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Old 12-16-2018, 12:42 PM   #1
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Disputing Marina Fees

We kept our boat at a marina on the Chesapeake for about four years and spent probably $20K on upgrades and repairs. Generally, the work has been good and the people very nice. I only questioned one previous bill, until now . . . in fact, I have two issues:

1). We had a problem with one of the Waeco refrigerators not working on 12V DC (AC was fine). It took two techs several hours to consult manuals, diagnose a bad fan and replace it. Not fixed—and the original fan works fine. I called the manuf and their tech gave me a 5-minute procedure to detrmine whether it was the fan or compressor. The bill from the marina is $460 to replace a working fan.

2). I posted earlier this year about a clacking noise I heard in the starboard gearbox. The junior-level tech the yard sent over to do this work took the tranny off, said everything looked fine to him, reinstalled it and it still clacked. The second time he removed it, he took the damper plate to the shop and the service mgr—examining it properly—found it was cracked at the hub. That fixed the clacking but there was another serious problem that a different tech found that necessitated removing the gearbox a THIRD time.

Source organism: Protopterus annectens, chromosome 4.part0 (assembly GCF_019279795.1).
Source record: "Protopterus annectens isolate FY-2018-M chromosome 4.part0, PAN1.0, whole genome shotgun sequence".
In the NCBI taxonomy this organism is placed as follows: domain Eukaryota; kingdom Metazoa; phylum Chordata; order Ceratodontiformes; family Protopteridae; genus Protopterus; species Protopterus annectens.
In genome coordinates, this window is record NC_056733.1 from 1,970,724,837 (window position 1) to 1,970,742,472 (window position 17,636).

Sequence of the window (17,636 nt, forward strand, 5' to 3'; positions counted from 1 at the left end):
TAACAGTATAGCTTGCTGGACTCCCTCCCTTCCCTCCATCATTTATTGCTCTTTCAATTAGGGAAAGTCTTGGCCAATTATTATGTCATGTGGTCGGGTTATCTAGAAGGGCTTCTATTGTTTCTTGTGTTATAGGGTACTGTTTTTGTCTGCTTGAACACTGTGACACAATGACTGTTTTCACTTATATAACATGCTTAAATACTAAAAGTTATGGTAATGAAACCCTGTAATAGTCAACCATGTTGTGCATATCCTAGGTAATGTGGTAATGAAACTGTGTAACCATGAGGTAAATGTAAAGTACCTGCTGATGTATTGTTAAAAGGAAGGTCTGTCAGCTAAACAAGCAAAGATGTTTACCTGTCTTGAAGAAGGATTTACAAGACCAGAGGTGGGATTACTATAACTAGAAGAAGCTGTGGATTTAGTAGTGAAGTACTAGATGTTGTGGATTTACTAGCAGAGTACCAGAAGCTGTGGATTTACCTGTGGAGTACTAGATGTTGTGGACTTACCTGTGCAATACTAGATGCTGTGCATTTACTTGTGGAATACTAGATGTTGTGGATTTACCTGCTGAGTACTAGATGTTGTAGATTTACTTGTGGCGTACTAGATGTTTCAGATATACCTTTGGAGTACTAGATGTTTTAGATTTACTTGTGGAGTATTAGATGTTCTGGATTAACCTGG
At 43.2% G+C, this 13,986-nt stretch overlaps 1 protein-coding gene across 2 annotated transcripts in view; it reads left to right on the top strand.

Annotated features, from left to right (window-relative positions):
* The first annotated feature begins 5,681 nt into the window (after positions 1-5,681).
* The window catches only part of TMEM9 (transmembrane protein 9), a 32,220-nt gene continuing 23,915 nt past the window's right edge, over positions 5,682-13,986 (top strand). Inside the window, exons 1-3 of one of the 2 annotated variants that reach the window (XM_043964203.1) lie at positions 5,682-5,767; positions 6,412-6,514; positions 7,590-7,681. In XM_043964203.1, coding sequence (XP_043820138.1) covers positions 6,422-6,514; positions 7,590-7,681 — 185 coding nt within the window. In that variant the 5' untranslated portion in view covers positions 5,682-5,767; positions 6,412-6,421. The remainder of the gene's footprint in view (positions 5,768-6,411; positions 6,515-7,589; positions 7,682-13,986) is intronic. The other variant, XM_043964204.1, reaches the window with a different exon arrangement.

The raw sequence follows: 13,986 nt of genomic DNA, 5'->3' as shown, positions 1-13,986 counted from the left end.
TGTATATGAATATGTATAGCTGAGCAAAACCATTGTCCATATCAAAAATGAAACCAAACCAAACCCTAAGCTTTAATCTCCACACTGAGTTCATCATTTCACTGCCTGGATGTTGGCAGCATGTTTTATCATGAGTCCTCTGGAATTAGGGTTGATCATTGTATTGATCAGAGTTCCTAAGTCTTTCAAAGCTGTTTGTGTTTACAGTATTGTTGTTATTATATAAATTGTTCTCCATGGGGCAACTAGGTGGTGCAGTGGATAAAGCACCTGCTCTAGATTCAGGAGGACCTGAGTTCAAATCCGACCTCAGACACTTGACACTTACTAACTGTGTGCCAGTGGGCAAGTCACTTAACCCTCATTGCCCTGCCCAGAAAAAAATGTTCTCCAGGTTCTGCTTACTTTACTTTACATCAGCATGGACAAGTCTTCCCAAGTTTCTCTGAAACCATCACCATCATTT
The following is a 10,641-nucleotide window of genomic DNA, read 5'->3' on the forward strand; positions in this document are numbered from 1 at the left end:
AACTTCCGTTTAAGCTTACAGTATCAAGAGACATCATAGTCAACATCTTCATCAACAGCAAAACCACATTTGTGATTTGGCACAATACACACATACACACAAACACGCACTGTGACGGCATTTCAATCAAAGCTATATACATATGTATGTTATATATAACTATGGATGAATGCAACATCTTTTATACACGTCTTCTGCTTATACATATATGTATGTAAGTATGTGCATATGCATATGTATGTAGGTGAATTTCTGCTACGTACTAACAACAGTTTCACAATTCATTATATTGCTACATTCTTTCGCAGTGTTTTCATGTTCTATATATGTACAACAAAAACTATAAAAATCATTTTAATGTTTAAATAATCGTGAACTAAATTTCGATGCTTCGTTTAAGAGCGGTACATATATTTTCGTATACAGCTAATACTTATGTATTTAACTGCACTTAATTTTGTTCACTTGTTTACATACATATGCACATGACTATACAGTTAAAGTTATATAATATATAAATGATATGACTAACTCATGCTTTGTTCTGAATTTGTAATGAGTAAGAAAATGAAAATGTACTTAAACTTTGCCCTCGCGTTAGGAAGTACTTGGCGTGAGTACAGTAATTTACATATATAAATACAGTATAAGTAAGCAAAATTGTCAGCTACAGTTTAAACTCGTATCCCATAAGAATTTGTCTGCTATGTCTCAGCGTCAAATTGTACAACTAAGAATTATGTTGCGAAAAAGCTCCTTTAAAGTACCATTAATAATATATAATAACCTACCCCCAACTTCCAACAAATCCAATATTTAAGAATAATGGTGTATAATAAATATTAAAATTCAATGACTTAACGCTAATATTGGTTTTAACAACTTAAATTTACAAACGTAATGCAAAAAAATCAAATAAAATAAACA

All of this was going on when we were finishing projects to get ready for our northern half-loop. I wasn’t as focused on these as I should have been—and normally, I’d have tackled at least the fridge by myself.

I want the marina to seriously dial back the refrigerator charges and the charges for one of the three transmission removals. So far, the marina has not responded to my email or phone messages questioning these charges. I do plan to try to reach the owner again Monday, but am wondering about the consensus on my positions on these jobs. I mean where else but a boatyard are you expected to pay exorbitant prices for half-assed work?
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Old 12-16-2018, 01:06 PM   #2
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We kept our boat at a marina on the Chesapeake for about four years and spent probably $20K on upgrades and repairs. Generally, the work has been good and the people very nice. I only questioned one previous bill, until now . . . in fact, I have two issues:

1). We had a problem with one of the Waeco refrigerators not working on 12V DC (AC was fine). It took two techs several hours to consult manuals, diagnose a bad fan and replace it. Not fixed—and the original fan works fine. I called the manuf and their tech gave me a 5-minute procedure to detrmine whether it was the fan or compressor. The bill from the marina is $460 to replace a working fan.

2). I posted earlier this year about a clacking noise I heard in the starboard gearbox. The junior-level tech the yard sent over to do this work took the tranny off, said everything looked fine to him, reinstalled it and it still clacked. The second time he removed it, he took the damper plate to the shop and the service mgr—examining it properly—found it was cracked at the hub. That fixed the clacking but there was another serious problem that a different tech found that necessitated removing the gearbox a THIRD time.